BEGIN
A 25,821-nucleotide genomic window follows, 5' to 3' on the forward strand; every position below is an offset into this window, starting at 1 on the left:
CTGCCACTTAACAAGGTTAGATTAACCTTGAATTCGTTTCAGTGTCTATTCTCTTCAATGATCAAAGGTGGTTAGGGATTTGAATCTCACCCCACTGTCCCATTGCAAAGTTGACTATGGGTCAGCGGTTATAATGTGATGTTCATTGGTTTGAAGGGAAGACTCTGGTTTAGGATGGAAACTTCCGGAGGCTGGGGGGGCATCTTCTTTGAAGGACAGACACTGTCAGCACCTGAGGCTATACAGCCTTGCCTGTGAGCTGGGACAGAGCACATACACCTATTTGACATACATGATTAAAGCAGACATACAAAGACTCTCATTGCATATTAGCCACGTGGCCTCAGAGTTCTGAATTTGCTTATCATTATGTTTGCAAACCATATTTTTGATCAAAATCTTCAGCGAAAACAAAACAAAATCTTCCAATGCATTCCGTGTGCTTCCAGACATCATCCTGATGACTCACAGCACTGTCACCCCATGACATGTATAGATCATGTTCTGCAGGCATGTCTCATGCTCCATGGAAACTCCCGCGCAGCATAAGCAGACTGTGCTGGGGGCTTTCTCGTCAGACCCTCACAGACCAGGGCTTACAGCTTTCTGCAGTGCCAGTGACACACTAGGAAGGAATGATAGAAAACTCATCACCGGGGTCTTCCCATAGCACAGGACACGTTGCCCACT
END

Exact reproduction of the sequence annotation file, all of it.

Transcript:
A 25,821-nucleotide genomic window follows, 5' to 3' on the forward strand; every position below is an offset into this window, starting at 1 on the left:
CTGCCACTTAACAAGGTTAGATTAACCTTGAATTCGTTTCAGTGTCTATTCTCTTCAATGATCAAAGGTGGTTAGGGATTTGAATCTCACCCCACTGTCCCATTGCAAAGTTGACTATGGGTCAGCGGTTATAATGTGATGTTCATTGGTTTGAAGGGAAGACTCTGGTTTAGGATGGAAACTTCCGGAGGCTGGGGGGGCATCTTCTTTGAAGGACAGACACTGTCAGCACCTGAGGCTATACAGCCTTGCCTGTGAGCTGGGACAGAGCACATACACCTATTTGACATACATGATTAAAGCAGACATACAAAGACTCTCATTGCATATTAGCCACGTGGCCTCAGAGTTCTGAATTTGCTTATCATTATGTTTGCAAACCATATTTTTGATCAAAATCTTCAGCGAAAACAAAACAAAATCTTCCAATGCATTCCGTGTGCTTCCAGACATCATCCTGATGACTCACAGCACTGTCACCCCATGACATGTATAGATCATGTTCTGCAGGCATGTCTCATGCTCCATGGAAACTCCCGCGCAGCATAAGCAGACTGTGCTGGGGGCTTTCTCGTCAGACCCTCACAGACCAGGGCTTACAGCTTTCTGCAGTGCCAGTGACACACTAGGAAGGAATGATAGAAAACTCATCACCGGGGTCTTCCCATAGCACAGGACACGTTGCCCACT